Byron Scott, professor emeritus, Missouri School of Journalism: When 17th- and 18th-century philosophers like Hobbes and Rousseau started recommending the so-called social contract as a way for governments to serve their citizens, they didn’t include medical care or retirement income. Nor did they ask about paying for university tuitions or maternity leaves. But under the stress of the worldwide recession, some of the best loved perks of the social contract are under threat. Across the European Union, governments are proposing austerity measures, cutbacks and reforms that are not going down well with their citizens.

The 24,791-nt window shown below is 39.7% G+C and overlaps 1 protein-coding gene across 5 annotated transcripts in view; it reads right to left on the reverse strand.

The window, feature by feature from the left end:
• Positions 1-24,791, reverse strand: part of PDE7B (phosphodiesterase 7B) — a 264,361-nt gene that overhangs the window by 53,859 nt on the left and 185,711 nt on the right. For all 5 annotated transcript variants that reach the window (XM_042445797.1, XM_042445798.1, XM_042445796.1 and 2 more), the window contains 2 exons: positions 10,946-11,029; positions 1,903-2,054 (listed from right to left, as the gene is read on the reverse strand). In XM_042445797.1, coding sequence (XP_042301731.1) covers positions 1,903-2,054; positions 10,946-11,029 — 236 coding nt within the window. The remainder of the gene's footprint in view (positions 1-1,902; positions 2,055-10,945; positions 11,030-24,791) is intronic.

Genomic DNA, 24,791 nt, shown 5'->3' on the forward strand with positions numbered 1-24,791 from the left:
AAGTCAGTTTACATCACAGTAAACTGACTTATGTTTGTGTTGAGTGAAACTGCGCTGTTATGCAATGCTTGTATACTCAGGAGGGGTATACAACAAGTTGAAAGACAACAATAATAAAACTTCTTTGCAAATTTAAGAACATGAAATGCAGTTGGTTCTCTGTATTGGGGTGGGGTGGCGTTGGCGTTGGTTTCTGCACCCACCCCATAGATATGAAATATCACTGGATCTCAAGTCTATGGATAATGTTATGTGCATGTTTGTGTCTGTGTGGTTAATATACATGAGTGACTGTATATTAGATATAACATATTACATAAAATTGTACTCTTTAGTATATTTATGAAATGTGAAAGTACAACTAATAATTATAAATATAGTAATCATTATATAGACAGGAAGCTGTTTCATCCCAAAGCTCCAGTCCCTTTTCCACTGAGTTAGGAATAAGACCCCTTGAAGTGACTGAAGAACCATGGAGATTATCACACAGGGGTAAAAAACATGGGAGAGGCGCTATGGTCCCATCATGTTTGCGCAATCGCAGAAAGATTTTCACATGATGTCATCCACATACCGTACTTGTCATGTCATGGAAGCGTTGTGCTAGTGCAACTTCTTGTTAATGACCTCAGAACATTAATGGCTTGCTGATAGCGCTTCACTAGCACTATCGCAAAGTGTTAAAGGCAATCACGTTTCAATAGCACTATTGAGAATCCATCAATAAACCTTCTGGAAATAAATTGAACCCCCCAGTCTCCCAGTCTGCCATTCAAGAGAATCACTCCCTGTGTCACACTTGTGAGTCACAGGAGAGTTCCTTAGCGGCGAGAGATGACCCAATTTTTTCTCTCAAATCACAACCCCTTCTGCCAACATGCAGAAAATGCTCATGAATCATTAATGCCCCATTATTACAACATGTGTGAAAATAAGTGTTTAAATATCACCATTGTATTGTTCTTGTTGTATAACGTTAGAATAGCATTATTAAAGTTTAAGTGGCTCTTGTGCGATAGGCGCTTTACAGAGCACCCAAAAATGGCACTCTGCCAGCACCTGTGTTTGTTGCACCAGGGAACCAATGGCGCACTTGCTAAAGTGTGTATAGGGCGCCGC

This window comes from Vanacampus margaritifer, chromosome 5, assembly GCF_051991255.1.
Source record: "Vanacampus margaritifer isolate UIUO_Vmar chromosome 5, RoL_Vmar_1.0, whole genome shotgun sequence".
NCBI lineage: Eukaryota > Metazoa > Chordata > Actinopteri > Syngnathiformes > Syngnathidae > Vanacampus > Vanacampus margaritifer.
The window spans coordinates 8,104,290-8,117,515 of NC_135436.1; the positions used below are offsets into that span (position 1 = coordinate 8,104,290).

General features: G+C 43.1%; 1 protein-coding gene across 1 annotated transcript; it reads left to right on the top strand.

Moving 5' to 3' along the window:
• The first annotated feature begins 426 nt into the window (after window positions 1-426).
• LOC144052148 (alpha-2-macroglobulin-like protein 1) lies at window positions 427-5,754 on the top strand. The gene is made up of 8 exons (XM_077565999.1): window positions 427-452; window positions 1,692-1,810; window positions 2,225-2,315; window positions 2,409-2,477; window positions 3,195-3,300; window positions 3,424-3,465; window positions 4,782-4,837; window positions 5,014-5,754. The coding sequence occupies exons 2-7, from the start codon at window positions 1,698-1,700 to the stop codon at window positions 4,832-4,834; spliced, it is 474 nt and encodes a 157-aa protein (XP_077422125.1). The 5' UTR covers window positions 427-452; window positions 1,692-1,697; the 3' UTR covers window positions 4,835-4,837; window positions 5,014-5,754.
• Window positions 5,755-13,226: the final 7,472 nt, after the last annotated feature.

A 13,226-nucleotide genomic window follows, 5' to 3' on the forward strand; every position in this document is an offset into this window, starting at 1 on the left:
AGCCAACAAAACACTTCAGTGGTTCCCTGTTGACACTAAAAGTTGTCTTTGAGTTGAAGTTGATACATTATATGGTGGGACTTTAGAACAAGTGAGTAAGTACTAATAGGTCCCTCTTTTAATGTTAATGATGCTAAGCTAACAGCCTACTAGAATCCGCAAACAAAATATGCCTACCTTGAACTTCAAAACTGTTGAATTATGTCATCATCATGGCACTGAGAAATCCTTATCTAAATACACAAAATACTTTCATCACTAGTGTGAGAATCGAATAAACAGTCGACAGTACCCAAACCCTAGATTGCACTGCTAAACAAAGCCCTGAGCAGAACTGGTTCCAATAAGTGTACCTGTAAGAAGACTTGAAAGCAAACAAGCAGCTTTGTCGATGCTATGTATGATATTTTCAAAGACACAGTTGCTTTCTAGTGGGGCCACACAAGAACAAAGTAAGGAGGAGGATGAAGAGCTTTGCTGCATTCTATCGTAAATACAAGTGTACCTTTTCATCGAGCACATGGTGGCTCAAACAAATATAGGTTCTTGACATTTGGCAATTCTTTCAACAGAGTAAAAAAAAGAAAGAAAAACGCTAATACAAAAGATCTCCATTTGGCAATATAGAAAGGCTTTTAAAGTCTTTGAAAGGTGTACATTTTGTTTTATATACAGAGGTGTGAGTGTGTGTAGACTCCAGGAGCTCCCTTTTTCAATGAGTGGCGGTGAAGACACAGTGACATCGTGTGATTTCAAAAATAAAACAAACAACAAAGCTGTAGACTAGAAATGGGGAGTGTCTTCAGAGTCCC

GLOBAL JOURNALIST: Are we approaching economic disaster?
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